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Type of publication: Straipsnis kitose duomenų bazėse / Article in other databases (S4)
Field of Science: Filosofija / Philosophy (H001)
Author(s): Klibavičius, Darius
Title: Dienoraštinė refleksija - autentiško atvirumo imitacija
Other Title: Reflections on the diary as an imitation of authentic openness
Is part of: Filosofija, Sociologija. Vilnius : Lietuvos mokslų akademijos leidykla, 2005, nr. 3
Extent: p. 33-38
Date: 2005
Keywords: Dienoraštis;Atvirumas;Refleksija;Diskursas;"Aš" tapatybė;Diary;Openness;Reflection;Discourse;Self-identity
Abstract: The reflections presented in this article regard a diary as a form of openness in everyday life. The hermeneutic works by H. G. Gadamer and P. Ricoeur provide the basis for this analysis; whereas, the empirical examples are taken from the diaries of A. Nyka-Niliûnas, S. Nëris, W. Gombrowicz, and A. Bobkowski. The article explores and describes reflections regarding the degree of sincerity in diaries according to the criterion of authenticity. A diary represents the maximally sincere state of its writer, usually in the sphere of everyday understanding. During the analysis, it becomes clear that diary writing is a simulated relationship with the other or the modified self. Thus, the “sincerity” of a diary, as a genre of intimacy, is merely a theoretical praxis of self-recognition. It is not only the two-way movement between the “self” and the “other”, which is of importance to the hermeneutic explanation of a diary. It is the ability of the persons involved in a discourse to engage in a direct conversation by which the affinity of the “I–other” interaction is always experienced. A diary appears to be only a substitutional genre, which imitates openness. Since the diarist produces a text as a secondary sort of reality, it precludes the possibility of experiencing a direct relationship. The diary is actually a convenient medium for disclosing a cynical reality or describing a seemingly sincere self-analysis, which depends on the structure and nature of theoretical reflection. A diarist solidifies the self-identity and makes it thematic, as a method for creating a solipsistic “I” image in the eyes of diary readers. Due to its narcissistic view, a reflection on the diary encourages a subjective discourse. Theoretics, cynicism, and the closure of consciousness towards an authentic relationship are the foundations for such a subjective discourse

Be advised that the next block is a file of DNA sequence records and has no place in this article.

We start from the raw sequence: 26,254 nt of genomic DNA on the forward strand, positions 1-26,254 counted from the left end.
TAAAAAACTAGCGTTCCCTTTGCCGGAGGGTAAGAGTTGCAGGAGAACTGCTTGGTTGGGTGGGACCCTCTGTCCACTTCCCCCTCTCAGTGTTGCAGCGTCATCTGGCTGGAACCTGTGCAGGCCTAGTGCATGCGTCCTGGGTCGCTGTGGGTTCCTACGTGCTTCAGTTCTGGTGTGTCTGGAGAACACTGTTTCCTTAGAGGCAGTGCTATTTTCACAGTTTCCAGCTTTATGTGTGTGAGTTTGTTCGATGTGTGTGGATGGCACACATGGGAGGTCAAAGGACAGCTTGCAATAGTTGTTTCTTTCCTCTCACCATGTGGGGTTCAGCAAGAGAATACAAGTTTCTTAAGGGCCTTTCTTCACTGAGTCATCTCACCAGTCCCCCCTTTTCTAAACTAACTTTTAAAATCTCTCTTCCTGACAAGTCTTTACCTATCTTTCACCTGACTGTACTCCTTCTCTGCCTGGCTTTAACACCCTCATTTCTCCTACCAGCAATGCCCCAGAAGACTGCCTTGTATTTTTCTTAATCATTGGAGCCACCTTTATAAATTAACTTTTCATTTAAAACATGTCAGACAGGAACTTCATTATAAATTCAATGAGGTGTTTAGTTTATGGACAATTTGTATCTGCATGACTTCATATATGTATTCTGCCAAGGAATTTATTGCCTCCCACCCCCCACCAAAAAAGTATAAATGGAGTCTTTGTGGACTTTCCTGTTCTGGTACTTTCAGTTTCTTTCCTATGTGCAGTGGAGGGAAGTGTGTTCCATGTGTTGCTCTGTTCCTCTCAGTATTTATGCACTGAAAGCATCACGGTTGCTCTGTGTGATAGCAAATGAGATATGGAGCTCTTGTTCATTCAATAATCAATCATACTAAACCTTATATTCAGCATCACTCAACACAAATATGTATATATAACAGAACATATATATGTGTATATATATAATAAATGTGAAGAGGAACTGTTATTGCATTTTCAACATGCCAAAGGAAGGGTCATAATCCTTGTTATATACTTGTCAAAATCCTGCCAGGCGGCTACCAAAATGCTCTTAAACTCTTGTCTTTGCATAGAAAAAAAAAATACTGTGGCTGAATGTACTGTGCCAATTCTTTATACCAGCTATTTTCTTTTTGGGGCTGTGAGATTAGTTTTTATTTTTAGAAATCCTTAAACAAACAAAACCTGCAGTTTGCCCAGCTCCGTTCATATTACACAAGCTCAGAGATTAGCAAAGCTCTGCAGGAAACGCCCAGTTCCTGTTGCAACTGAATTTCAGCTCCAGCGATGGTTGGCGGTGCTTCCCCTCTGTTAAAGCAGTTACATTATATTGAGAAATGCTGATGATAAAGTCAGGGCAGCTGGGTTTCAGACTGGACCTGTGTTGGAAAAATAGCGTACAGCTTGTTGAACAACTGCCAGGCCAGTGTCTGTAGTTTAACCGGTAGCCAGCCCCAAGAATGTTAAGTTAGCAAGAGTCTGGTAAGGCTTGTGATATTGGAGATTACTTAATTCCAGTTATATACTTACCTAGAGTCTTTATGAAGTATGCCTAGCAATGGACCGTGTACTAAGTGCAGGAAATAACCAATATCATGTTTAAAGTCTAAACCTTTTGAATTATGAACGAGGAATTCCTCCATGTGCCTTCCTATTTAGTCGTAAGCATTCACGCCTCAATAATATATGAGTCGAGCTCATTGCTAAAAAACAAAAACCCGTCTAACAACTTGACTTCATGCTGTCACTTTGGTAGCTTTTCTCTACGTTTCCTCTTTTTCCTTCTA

Affiliation(s): Humanitarinių mokslų fakultetas
Vytauto Didžiojo universitetas
Appears in Collections:Universiteto mokslo publikacijos / University Research Publications

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